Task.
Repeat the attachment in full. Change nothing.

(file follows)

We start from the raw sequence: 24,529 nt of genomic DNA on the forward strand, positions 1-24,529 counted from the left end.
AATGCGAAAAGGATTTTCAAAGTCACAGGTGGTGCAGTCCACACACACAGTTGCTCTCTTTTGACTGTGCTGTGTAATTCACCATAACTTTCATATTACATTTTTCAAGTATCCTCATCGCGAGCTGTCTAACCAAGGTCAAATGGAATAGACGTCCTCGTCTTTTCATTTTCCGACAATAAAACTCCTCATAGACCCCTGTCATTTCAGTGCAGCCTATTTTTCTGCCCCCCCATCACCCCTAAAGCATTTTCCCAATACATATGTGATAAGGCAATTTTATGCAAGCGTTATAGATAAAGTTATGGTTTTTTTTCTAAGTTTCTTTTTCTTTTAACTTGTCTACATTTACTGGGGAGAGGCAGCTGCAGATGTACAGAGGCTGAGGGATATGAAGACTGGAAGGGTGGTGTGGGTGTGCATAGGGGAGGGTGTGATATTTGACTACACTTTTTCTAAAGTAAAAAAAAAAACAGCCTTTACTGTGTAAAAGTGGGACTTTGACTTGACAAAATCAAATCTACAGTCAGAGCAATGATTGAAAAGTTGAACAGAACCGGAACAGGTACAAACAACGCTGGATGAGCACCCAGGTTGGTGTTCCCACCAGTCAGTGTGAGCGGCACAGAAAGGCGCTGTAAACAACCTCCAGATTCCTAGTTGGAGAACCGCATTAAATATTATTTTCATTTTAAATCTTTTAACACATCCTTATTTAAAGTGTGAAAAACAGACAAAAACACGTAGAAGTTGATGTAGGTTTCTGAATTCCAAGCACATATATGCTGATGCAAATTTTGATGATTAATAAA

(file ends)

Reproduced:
We start from the raw sequence: 24,529 nt of genomic DNA on the forward strand, positions 1-24,529 counted from the left end.
AATGCGAAAAGGATTTTCAAAGTCACAGGTGGTGCAGTCCACACACACAGTTGCTCTCTTTTGACTGTGCTGTGTAATTCACCATAACTTTCATATTACATTTTTCAAGTATCCTCATCGCGAGCTGTCTAACCAAGGTCAAATGGAATAGACGTCCTCGTCTTTTCATTTTCCGACAATAAAACTCCTCATAGACCCCTGTCATTTCAGTGCAGCCTATTTTTCTGCCCCCCCATCACCCCTAAAGCATTTTCCCAATACATATGTGATAAGGCAATTTTATGCAAGCGTTATAGATAAAGTTATGGTTTTTTTTCTAAGTTTCTTTTTCTTTTAACTTGTCTACATTTACTGGGGAGAGGCAGCTGCAGATGTACAGAGGCTGAGGGATATGAAGACTGGAAGGGTGGTGTGGGTGTGCATAGGGGAGGGTGTGATATTTGACTACACTTTTTCTAAAGTAAAAAAAAAAACAGCCTTTACTGTGTAAAAGTGGGACTTTGACTTGACAAAATCAAATCTACAGTCAGAGCAATGATTGAAAAGTTGAACAGAACCGGAACAGGTACAAACAACGCTGGATGAGCACCCAGGTTGGTGTTCCCACCAGTCAGTGTGAGCGGCACAGAAAGGCGCTGTAAACAACCTCCAGATTCCTAGTTGGAGAACCGCATTAAATATTATTTTCATTTTAAATCTTTTAACACATCCTTATTTAAAGTGTGAAAAACAGACAAAAACACGTAGAAGTTGATGTAGGTTTCTGAATTCCAAGCACATATATGCTGATGCAAATTTTGATGATTAATAAA